George Washington Papers
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From George Washington to Major General Alexander McDougall, 5 December 1778

To Major General Alexander McDougall

Paramus [N.J.] 5th Decemr 1778. 1 OClock P.m.

Dear Sir

I am this moment arrived here from Elizabeth Town upon receiving intelligence of the Movement of the Enemy up the River.1 I have halted Genl Wayne at this place. Colo. Morgan with Woodfords Brigade is at Pompton, Colo. Clarke with the Carolina Brigade at the Clove and Baron Kalb with the two Maryland Brigades on the other side the Mountain. All these troops have orders to hold themselves in readiness [to] move towards the Posts in the Highlands should there be occasion. I do not yet know the intentions of the Enemy, but from what I have just learned it looks more like a forage than any attempt upon the posts. I shall be glad to learn what information you have received as quickly as possible, and whether Pattersons and Learneds Brigades have reached Fishkill. If they have not, you should send to hurry them on. I shall wait your answer in this neighbourhood. I am Dear Sir Yr most obt Servt

Go: Washington

P.S. I beg you will strengthen the posts immediately as far as lays in your power and not depend upon the troops upon this side who may not get up in time should there be occasion.

LS, in Tench Tilghman’s writing, NSchU: W. Wright Hawkes Collection of Revolutionary War Documents. GW signed the cover of the LS.

1GW’s aide Robert Hanson Harrison wrote to Henry Laurens from Elizabeth, N.J., on this date: “I have the Honor to address you by command of His Excellency, who went from this place at four OClock this morning in consequence of advice received last night, that fifty two Vessels great & small, including a Bomb Ketch, with troops on board, had the day before yesterday moved up the North river as far as Cloyster landing—and yesterday morning got under way and were proceeding further up. He proposed to make his first stage at Acquakanunck and to proceed as his future intelligence might require. He is much at a loss to determine the design of the enemy; but thinks it may either have respect to the Forts in the Highlands or to the Convention troops. When he left peeks Kill, the two Massachussets brigades, on their march thither from Hartford were not arrived, so that the troops on the Spot were only the original Garrison of West point and Nixon’s brigade, which lay near the Continental village; but without the most inexplicable delay, those must have reached their destination some days since. If so, and the Enemy should meditate a stroke against West point, they will probably fail in it, unless there should be something like a surprize. The General also thinks it probable, that the Maryland division was yesterday evening at the Clove; Their instructions were to communicate with West point and reinforce it on an emergency. They were, in addition to them, directed, last night, by express to move immediately toward the forts, divested of baggage and Artillery, for the more speedy communication. The Carolina Brigade has been some time stationed at the Entrance of the Clove.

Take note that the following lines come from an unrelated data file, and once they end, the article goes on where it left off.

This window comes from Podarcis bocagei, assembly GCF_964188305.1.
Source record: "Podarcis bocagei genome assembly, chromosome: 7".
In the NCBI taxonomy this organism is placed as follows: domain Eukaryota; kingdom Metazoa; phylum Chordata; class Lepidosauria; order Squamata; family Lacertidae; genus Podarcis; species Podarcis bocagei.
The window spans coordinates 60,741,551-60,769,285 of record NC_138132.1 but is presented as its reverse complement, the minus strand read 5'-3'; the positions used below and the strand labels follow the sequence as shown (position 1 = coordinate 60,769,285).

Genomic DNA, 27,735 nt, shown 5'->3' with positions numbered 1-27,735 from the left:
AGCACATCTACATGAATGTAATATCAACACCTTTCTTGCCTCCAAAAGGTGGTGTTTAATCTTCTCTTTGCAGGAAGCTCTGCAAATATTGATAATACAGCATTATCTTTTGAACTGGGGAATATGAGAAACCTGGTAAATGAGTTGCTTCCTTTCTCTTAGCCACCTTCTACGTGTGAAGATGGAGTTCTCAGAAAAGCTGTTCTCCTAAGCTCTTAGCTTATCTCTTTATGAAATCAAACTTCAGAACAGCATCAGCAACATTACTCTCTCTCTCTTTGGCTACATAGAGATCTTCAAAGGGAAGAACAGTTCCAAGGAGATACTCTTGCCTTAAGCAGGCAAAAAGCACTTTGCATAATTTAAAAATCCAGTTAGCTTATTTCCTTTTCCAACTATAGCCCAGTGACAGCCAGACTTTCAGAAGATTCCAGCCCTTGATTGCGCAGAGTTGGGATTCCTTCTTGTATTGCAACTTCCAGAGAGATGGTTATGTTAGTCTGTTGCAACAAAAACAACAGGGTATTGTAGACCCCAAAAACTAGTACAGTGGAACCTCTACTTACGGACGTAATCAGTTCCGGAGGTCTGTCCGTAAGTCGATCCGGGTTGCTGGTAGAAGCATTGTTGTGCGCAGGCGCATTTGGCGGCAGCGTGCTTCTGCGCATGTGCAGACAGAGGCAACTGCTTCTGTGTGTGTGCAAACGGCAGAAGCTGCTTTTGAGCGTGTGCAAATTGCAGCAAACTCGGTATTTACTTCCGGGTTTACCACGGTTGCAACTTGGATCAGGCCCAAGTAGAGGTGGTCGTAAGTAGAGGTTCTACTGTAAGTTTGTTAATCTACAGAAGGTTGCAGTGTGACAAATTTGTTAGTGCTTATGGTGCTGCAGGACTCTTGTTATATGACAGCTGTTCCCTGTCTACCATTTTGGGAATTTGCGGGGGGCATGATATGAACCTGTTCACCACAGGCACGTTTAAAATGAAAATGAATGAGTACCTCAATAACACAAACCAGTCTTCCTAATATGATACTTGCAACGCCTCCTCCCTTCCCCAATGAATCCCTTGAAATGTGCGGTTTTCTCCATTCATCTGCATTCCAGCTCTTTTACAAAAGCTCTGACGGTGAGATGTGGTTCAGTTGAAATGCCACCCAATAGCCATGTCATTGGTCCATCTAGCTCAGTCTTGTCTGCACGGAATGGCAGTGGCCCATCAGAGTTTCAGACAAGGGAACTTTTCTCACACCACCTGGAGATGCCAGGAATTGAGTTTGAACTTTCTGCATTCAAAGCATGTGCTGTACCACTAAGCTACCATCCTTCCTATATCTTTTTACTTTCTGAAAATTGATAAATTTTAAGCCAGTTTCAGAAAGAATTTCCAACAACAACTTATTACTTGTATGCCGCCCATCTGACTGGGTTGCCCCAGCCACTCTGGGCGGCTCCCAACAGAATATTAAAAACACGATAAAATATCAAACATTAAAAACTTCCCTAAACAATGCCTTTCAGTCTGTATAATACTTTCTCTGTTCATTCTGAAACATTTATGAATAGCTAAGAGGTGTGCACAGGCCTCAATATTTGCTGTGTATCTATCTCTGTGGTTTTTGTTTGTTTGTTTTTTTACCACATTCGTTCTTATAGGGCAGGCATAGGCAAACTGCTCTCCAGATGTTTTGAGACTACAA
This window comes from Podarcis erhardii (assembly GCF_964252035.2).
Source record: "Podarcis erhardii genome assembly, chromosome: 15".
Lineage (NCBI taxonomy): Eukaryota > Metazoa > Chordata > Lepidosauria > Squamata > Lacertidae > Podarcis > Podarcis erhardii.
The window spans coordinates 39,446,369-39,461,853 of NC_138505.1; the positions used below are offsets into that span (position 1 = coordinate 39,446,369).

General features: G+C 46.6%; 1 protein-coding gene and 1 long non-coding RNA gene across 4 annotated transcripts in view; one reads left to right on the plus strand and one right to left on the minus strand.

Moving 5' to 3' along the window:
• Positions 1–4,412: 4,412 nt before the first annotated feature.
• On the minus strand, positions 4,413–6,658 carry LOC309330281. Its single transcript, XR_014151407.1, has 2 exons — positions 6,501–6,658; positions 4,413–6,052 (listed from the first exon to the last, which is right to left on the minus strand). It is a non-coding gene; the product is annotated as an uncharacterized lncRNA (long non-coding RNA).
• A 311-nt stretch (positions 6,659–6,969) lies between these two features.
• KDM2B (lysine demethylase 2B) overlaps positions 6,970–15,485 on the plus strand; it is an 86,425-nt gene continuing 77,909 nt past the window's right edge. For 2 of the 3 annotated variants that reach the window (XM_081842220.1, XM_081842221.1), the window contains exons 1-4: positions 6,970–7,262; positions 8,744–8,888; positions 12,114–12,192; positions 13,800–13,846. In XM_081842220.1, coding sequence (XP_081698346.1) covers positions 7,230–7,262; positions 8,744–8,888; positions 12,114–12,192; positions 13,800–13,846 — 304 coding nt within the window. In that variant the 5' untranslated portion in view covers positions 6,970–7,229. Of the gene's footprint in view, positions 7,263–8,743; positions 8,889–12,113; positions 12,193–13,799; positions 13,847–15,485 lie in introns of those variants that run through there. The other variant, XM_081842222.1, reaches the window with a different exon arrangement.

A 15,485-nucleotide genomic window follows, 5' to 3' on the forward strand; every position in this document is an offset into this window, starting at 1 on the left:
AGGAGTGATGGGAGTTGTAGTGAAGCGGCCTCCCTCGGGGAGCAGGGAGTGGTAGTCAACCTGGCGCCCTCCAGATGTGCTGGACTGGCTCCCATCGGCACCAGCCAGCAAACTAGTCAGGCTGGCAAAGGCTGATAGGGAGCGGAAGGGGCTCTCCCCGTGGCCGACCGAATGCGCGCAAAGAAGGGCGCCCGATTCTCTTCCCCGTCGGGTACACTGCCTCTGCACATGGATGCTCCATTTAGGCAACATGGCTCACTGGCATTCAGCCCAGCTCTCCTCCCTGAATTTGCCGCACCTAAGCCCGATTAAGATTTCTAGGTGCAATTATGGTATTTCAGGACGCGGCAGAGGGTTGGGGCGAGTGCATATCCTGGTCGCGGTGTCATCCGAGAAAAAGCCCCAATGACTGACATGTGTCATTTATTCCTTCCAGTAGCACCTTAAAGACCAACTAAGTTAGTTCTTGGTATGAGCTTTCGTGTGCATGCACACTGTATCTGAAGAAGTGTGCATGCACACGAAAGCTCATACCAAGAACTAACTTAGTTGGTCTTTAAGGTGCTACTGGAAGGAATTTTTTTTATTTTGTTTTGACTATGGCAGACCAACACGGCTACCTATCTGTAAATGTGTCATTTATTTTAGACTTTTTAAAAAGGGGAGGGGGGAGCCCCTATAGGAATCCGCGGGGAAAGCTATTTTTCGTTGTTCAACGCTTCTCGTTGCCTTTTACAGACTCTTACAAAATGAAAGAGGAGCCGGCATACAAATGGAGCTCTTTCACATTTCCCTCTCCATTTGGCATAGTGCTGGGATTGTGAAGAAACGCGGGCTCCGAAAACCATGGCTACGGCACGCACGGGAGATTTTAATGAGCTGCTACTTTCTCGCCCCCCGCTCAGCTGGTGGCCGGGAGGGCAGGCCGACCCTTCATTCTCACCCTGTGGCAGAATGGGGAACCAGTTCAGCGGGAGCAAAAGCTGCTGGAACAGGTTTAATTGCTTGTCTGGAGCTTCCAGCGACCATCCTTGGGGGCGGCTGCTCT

“One brigade of the Virginia Troops is at pumpton—and the other two were expected to reach Springfield yesterday. The pensylvania troops it is supposed would be at Acquackinunck or in the neighbourhood of paramus. These troops, immediately on receiving the present intelligence were ordered to halt—and his Excellency is gone forward to regulate their movements, according to circumstances. The Brigade in this Town is ordered to hold itself in readiness.

“If the Convention troops should be their object, it is probable the attempt will be too late to answer any purpose. The rear division was to cross the North river on Wednesday last; but must certainly have done it on thursday—the front must be not far from the Delaware and the whole too far advanced to be subject to a rescue. Added to this, there is a pretty strong guard with each division. His Excellency, however, has sent on the intelligence to Colo. Bland, who directs their march, urging him to hasten them forward, with all possible dispatch.

“One Brigade of Connecticut troops was at Danbury—the Other at Fredericksburg when we came away—and Genl poor’s was in full march for the former and must long since have arrived. . . . P.S. Your Excellency will excuse this hurried scrawl” (DNA:PCC, item 152).

A brigade of British Guards, Grenadiers, and Light Infantry under Gen. Henry Clinton embarked at New York on 4 Dec. and sailed up the Hudson River, intending “to cut off some of the Rebels conducting the Convention Army to the Southward, as well as to facilitate the Escape of some of the latter.” On 5 Dec. the British landed at Stony Point, only to discover that the Americans and their prisoners had crossed the Hudson two days earlier and were now out of reach. The British “re-embarked after being on the shore one hour, saw nothing but a few Straggling parties, and returned to Town on the next day” (Kemble Papers description begins [Stephen Kemble]. The Kemble Papers. 2 vols. New York, 1884-85. In Collections of the New-York Historical Society, vols. 16–17. description ends , 1:167–68; see also GW to Nathanael Greene, 4 Dec., source note, and Ewald, Diary description begins Johann Ewald. Diary of the American War: A Hessian Journal. Translated and edited by Joseph P. Tustin. New Haven and London, 1979. description ends , 156–57).

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